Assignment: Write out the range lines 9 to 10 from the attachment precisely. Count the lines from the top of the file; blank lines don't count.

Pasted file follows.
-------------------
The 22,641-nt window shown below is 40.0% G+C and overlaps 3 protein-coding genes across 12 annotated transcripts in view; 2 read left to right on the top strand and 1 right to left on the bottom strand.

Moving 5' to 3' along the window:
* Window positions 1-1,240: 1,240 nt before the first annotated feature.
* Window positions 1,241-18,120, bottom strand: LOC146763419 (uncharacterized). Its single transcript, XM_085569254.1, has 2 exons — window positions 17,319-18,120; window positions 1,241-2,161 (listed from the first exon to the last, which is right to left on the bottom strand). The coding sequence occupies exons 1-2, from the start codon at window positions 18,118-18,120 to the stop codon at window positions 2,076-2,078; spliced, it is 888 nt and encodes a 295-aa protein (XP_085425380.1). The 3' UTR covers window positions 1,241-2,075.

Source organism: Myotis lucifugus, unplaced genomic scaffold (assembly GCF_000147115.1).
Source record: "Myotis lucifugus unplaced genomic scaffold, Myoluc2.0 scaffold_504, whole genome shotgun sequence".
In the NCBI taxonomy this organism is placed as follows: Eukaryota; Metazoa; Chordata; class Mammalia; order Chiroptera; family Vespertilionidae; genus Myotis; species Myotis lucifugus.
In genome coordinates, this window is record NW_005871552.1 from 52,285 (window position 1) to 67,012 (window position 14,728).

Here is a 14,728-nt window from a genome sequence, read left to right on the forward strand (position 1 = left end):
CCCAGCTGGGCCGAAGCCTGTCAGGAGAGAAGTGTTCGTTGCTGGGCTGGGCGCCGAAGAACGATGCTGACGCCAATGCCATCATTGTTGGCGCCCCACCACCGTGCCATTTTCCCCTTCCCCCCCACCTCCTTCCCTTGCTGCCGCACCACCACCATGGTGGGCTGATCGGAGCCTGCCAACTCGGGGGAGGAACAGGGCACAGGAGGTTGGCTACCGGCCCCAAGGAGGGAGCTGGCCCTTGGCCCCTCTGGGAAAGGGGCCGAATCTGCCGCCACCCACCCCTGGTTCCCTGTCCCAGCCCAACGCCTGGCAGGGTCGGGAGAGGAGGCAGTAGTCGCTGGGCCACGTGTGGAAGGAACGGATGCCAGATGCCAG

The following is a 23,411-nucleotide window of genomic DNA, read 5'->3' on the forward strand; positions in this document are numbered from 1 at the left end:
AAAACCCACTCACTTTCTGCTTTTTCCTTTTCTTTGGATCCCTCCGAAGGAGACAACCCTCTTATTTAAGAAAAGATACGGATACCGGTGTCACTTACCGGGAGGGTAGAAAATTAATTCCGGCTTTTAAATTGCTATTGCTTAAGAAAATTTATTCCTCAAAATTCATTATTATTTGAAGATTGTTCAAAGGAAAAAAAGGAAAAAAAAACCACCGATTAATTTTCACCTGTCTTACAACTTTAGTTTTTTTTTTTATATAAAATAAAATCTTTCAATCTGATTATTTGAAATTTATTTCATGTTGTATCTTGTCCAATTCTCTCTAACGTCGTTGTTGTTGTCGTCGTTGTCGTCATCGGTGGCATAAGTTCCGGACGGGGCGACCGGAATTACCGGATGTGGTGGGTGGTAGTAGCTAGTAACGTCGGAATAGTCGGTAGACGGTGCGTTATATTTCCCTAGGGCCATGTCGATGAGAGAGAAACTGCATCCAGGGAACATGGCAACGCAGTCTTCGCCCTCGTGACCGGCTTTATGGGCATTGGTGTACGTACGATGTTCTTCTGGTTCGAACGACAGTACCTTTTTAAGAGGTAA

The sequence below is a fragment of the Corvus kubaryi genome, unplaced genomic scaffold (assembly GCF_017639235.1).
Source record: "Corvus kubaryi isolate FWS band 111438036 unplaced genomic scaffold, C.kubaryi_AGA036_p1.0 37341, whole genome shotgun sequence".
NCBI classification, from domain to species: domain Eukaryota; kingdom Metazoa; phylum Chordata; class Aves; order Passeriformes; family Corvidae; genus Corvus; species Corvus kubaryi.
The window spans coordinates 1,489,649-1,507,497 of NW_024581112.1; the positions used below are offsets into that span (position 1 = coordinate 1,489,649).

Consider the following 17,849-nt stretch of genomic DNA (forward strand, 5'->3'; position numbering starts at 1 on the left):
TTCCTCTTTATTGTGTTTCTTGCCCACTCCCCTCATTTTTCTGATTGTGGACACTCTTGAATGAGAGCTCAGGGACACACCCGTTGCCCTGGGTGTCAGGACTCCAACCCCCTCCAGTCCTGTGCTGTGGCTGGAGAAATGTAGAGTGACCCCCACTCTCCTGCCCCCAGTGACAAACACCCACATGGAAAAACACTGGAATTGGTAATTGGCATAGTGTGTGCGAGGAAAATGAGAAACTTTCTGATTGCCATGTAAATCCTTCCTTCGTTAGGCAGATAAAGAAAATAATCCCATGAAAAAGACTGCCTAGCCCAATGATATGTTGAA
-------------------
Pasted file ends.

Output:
Here is a 14,728-nt window from a genome sequence, read left to right on the forward strand (position 1 = left end):
CCCAGCTGGGCCGAAGCCTGTCAGGAGAGAAGTGTTCGTTGCTGGGCTGGGCGCCGAAGAACGATGCTGACGCCAATGCCATCATTGTTGGCGCCCCACCACCGTGCCATTTTCCCCTTCCCCCCCACCTCCTTCCCTTGCTGCCGCACCACCACCATGGTGGGCTGATCGGAGCCTGCCAACTCGGGGGAGGAACAGGGCACAGGAGGTTGGCTACCGGCCCCAAGGAGGGAGCTGGCCCTTGGCCCCTCTGGGAAAGGGGCCGAATCTGCCGCCACCCACCCCTGGTTCCCTGTCCCAGCCCAACGCCTGGCAGGGTCGGGAGAGGAGGCAGTAGTCGCTGGGCCACGTGTGGAAGGAACGGATGCCAGATGCCAG